At a glance
- Learn from academics who undertake internationally excellent research*
- Study in a school that was ranked 3rd in the UK for its research*
- Have the opportunity to study our unique MSci course, offering transferable skills that are highly regarded by employers and research institutions
* Research Excellence Framework, 2014.
What is Physics?
Perhaps the most fundamental of the sciences, physics interacts strongly with all the other science subjects and is particularly attractive to those of you who want to really find out how our world and universe work. Physics is a fascinating and rewarding subject that affords entry into a wide range of prestigious careers.
How will I study?
Our degree structure provides great flexibility for choosing or changing between different courses. In addition to lectures and laboratory work, you will participate in tutorials and problem classes, which offer the opportunity to practise solving physics problems in a less formal environment. The teaching structure culminates in the final year of the MSci degree, where you will use your scientific skills for an original research project.
At the same time as learning exciting new concepts in physics and astronomy, all students will be tutored to develop highly valued skills in problem-solving. You will become proficient at using advanced mathematics to describe the universe and all it contains, from fundamental particle physics, through nonscience, our everyday world, all the way up to the structure of the universe.
The 'synoptic' aspects of our courses will help you understand how the diverse areas of physics fit together, and you will undertake small-group projects and short dissertations to develop scientific skills. One of the unique features of the course is the MSci project, which provides the option to undertake cutting-edge research projects or to act as consultants to industry.
BSc or MSci?
A BSc degree will give you an excellent grounding in physics and prepare you for a wide range of careers. An MSci degree will teach you a broader range of high-level skills: in most courses, the final year of the course is different in that the emphasis will be on student-centred learning and assessment is by coursework rather than exams.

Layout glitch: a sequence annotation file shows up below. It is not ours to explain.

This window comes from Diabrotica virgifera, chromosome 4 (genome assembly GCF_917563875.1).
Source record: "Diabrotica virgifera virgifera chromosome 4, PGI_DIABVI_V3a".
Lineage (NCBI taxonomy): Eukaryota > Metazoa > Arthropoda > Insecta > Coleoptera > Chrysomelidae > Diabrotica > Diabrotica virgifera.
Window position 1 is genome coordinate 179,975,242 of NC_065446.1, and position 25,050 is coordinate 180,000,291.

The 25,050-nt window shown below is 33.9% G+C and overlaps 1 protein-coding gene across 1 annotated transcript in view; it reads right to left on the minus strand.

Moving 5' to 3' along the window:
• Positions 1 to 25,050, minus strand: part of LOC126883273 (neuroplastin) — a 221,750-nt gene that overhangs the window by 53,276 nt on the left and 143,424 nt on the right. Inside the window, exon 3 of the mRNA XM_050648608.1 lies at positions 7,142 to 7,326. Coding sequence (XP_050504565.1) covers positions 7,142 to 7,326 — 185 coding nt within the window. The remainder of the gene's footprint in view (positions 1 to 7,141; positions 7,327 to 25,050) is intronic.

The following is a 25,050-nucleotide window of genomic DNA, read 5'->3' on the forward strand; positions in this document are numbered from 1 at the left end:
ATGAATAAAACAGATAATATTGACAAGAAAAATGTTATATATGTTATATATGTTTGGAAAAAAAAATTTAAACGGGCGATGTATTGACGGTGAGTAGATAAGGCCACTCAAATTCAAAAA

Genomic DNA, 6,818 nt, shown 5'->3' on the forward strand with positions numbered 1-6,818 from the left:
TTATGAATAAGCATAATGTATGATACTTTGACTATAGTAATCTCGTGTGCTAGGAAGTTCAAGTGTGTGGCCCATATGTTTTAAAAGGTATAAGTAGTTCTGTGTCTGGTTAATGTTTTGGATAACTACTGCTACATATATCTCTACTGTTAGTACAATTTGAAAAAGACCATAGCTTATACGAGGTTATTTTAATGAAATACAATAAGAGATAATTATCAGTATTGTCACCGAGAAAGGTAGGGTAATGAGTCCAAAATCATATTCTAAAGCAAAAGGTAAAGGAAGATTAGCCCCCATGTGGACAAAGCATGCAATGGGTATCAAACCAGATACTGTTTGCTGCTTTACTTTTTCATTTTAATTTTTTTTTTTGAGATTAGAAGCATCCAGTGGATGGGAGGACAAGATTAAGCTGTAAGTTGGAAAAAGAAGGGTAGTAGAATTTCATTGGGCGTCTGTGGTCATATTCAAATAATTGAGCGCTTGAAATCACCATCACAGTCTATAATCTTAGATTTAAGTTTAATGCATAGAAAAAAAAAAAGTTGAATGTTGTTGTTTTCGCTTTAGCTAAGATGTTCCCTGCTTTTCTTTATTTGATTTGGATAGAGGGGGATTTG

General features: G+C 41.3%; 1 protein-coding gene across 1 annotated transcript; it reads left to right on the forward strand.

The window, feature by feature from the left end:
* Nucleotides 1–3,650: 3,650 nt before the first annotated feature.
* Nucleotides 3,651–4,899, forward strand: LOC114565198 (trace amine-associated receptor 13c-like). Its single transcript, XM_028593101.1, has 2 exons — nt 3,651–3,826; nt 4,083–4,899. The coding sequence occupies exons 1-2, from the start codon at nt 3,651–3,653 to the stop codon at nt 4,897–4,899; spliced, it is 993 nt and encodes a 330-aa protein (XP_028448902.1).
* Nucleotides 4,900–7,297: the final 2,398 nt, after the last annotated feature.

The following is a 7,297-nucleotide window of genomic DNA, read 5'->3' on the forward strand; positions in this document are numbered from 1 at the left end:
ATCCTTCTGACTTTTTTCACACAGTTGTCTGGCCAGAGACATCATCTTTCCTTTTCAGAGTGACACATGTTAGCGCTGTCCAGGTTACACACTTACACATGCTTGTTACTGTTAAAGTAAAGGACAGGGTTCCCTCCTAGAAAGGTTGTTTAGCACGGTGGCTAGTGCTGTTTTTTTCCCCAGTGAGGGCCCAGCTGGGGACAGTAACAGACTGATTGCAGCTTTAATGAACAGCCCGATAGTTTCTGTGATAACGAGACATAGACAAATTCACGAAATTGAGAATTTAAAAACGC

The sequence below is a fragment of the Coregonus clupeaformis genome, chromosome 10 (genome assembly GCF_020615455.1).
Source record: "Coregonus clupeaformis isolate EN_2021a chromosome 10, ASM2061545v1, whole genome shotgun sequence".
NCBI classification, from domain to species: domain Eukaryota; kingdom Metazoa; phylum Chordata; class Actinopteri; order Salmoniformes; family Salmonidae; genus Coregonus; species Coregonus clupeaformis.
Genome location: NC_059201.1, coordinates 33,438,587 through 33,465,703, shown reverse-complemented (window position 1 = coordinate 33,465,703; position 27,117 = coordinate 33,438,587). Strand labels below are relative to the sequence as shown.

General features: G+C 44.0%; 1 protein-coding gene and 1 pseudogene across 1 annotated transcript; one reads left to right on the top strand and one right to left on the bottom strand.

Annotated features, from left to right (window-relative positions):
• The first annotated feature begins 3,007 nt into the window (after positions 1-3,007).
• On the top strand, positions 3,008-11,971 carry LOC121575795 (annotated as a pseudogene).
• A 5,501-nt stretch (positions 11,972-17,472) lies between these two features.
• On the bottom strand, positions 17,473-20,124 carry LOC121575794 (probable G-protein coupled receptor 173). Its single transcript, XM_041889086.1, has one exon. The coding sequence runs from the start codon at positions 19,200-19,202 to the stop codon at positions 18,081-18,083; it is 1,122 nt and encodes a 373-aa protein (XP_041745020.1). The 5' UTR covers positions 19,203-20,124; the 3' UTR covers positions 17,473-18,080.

A significant number of our graduates remain in higher education, with many taking PhDs. Many embark on careers in financial services or information technology, or in industry, as engineers or scientific researchers. The remainder enter a wide array of careers ranging from meteorology to the media.
In 2016, 86.6% of undergraduates in the school who were available for employment had secured work or further study within six months of graduation. The average starting salary was £24,386 with the highest being £55,000.*
* Known destinations of full-time home undergraduates 2015/16. Salaries are calculated based on the median of those in full-time paid employment within the UK.
Nottingham was ranked joint third out of 42 university physics departments in the recent national Research Excellence Framework (REF). This confirms the excellence of its research across a very broad spectrum of physics activity. The prominence of the school's research was underlined by the award of a Nobel Prize in 2003 to Sir Peter Mansfield for his work in magnetic resonance imaging (MRI). You will be taught by the school's leading researchers and have the opportunity to get involved in their research activities.
'Physics with a European Language' allows you to spend a year at a university in Europe. For other students we have arranged an exchange programme with the University of Toronto, Canada, as well as other English speaking universities across the globe through Universitas 21. For MSci students, options also exist for shorter periods abroad, such as a research project in China or Brazil.
Further information can be found on our study abroad web pages.
Application and interview
Selected UCAS candidates will be invited for a comprehensive visit day where you will have the opportunity to visit the school, tour its excellent facilities and meet with academic staff and students. Candidates with non-standard entry qualifications, including those who have had a break in their education, may be invited for a more formal meeting with the school.
Visit days for students offered a place are held between November and March. You are welcome to visit at other times – please see www.nottingham.ac.uk/opendays